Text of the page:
- Last Updated on Tuesday, 27 April 2010 20:13
- Published on Tuesday, 27 April 2010 20:13
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Despite the track’s long-running reputation as the consummate wild card, the reality is that upsets have been hard to come by on the circuit’s largest track.
Historically, racing at the Talladega has been dominated by the series big names, which makes last year’s winners Brad Keselowski and Jamie McMurray even more shocking.
Both have since gone on to join new organizations, each of their careers boosted by their Talladega triumphs.
Keselowski, who now drives for Penske Racing, won the 2009 spring race at Talladega, dramatically emerging from a late-race multi-car accident to notch his first Sprint Cup victory.
McMurray won in the fall and used the win as a springboard to rejoin Chip Ganassi and Felix Sabates, the men who originally gave him his start in the Cup Series as a replacement for Sterling Marlin when he suffered a neck injury in 2002.
Both wins were significant upsets.
Prior to last year the last real upset at Talladega was in the fall race in 2006, when Brian Vickers drove the Red Bull Toyota to victory. Prior to that, you had Bobby Hamilton’s victory in the spring of 2001. Then you have to go way back to the fall race of 1994 when Jimmy Spencer, driving for the legendary Junior Johnson scored one of his two career Cup victories.
Phil Parsons, the younger brother of the late Benny Parsons, notched his one and only Cup win in the spring of 1988 at the Alabama track. Likewise Bobby Hillin Jr. got his one and only Cup series win in the fall 1986 race.
Old time fans of NASCAR racing may remember Richard Brickhouse who drove to victory over the strangest field of race cars ever to take the green flag in a Cup race. That was the one and only stand of the Professional Drivers Association, led by Richard Petty. The drivers of the PDA did not feel that Goodyear had a tire capable of the speeds they would be running at the brand new track. After much posturing and negotiation, the drivers of the PDA refused to compete, packed up their cars and left the track.
NASCAR president Bill France Sr. refused to knuckle under to the PDA and staged the race with a field made up of about anything with four wheels and a driver brave enough or nuts enough to compete.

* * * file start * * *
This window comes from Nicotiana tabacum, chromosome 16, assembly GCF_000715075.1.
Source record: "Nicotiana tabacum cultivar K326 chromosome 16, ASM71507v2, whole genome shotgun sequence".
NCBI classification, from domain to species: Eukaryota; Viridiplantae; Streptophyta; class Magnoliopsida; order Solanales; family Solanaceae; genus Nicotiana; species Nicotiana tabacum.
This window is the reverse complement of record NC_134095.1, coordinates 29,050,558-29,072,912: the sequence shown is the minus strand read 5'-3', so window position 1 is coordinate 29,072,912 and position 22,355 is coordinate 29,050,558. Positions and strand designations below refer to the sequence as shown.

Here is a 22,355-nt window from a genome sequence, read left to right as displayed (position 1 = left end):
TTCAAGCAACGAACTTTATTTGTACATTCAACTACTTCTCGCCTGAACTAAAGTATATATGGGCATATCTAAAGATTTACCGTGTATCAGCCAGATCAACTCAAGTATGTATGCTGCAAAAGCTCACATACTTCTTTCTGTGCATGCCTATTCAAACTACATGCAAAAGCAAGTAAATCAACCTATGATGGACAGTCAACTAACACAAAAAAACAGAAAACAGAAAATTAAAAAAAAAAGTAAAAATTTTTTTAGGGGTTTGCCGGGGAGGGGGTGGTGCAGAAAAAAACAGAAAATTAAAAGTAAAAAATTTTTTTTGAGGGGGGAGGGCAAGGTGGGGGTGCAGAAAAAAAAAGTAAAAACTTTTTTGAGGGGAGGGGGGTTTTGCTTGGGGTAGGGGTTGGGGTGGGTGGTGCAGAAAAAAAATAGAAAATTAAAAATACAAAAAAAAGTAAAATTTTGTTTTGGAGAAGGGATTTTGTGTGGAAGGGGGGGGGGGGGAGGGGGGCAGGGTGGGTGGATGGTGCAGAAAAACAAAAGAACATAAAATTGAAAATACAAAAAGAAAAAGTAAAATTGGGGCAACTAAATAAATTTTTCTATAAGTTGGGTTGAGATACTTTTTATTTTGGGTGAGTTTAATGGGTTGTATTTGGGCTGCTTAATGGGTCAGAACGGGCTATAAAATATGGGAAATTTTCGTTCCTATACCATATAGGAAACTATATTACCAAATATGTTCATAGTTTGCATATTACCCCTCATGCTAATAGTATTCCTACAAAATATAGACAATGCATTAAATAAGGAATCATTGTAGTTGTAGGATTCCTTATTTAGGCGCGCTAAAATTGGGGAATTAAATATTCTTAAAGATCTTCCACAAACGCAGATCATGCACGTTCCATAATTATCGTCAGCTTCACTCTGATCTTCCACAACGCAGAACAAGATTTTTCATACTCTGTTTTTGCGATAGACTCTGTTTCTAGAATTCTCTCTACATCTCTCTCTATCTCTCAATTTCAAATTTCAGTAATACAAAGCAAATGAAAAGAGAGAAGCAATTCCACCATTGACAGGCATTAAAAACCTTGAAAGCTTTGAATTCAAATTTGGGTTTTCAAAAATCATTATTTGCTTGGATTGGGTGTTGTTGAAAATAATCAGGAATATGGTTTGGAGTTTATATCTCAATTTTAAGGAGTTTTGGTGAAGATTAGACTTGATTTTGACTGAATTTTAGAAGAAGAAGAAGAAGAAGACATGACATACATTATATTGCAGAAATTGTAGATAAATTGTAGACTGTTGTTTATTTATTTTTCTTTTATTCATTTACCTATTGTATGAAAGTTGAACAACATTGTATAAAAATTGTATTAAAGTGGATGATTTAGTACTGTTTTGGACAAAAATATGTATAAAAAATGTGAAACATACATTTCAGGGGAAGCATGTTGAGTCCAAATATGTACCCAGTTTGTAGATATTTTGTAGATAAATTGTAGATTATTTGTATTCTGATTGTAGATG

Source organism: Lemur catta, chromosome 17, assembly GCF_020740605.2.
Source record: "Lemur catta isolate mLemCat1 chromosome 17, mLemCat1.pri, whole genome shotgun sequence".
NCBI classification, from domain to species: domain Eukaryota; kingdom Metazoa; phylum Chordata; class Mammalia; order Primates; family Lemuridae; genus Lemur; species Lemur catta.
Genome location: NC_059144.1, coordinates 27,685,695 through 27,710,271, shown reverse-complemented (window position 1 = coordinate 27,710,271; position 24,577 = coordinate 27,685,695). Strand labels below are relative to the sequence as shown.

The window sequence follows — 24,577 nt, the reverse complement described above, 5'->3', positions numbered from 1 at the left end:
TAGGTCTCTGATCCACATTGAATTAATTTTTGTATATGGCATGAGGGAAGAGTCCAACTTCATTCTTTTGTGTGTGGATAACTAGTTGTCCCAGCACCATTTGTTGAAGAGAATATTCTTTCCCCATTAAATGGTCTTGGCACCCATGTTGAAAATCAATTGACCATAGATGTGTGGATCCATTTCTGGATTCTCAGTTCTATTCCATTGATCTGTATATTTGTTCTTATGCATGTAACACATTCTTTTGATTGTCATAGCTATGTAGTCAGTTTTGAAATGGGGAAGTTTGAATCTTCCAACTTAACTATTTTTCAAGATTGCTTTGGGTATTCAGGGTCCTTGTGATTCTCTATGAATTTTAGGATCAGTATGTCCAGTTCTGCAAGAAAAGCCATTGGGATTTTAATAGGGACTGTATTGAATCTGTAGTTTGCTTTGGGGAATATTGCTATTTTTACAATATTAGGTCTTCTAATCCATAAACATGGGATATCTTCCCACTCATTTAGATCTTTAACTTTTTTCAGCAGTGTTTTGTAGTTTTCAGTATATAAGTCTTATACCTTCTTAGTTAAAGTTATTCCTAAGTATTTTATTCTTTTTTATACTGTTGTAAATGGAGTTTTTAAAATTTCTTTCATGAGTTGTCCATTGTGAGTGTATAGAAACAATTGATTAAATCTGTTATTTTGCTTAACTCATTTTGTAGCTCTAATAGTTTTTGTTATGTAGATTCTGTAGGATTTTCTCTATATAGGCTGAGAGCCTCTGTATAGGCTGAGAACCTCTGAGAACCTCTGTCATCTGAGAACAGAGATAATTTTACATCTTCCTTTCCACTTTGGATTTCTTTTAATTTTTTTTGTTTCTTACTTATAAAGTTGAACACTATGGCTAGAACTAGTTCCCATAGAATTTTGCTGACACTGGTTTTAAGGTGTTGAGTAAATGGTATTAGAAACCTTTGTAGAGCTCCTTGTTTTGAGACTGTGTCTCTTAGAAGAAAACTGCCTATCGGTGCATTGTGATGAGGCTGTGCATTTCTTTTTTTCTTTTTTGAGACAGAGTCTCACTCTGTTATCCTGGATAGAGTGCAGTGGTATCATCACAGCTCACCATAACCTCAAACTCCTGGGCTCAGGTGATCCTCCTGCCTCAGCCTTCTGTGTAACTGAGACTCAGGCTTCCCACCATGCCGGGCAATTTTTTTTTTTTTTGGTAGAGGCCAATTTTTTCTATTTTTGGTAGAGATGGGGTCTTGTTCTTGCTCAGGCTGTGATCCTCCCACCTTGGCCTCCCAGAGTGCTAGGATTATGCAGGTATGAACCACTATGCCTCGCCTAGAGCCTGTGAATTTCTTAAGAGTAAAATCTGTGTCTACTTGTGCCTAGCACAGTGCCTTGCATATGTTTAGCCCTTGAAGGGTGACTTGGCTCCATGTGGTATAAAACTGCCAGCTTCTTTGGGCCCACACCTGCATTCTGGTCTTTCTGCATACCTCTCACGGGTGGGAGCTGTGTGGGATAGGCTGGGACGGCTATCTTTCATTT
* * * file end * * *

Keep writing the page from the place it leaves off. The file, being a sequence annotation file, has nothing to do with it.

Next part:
At the end of the day, when the dust cleared and the checkered flag fell, unknown driver Richard Brickhouse found himself in victory lane; the one and only Cup win for Brickhouse.
It seems whenever there has been an upset at Talladega it has been a huge one, in sharp contrast to the track’s usual high profile winners. Coming into last weekend’s Aarons 499, of the 81 Cup races staged at Talladega, 41 have been won by series champions. The list of all-time winners reads like a who’s who of NASCAR greats. Topping the list is Dale Earnhardt, winner of ten Talladega races. The Alabama track has always been Earnhardt country. Dale Earnhardt Jr. has five wins and Michael Waltrip won the fall race in 2003 driving for DEI.
Never popular with the fans at that track, Jeff Gordon, nevertheless, has the second most wins with six to date. “You need to make sure you’re there at the end, when all the action is going to happen,” said Gordon during practice last week.
From the largest track on the circuit last weekend, the tour heads to the local area this Saturday night for the “Crown Royal Presents the Heath Calhoun 400” at the 3/4 mile Richmond International Raceway. Calhoun, a retired member of the Army and Purple Heart recipient, was chosen as the grand prize winner of the annual Crown Royal, “Your Name Here” contest. A former member of the 101st Airborne unit and veteran of the Iraq war, Calhoun was severely injured when a rocket propelled grenade hit his Humvee in 2003.
Kyle Busch won last year’s spring race at Richmond. Jimmie Johnson, Tony Stewart and Dale Earnhardt Jr. are tied for the most Richmond victories among active drivers with three apiece.
Want to go? As they say, “There are still plenty of good seats available.”
You may reach Pete Barber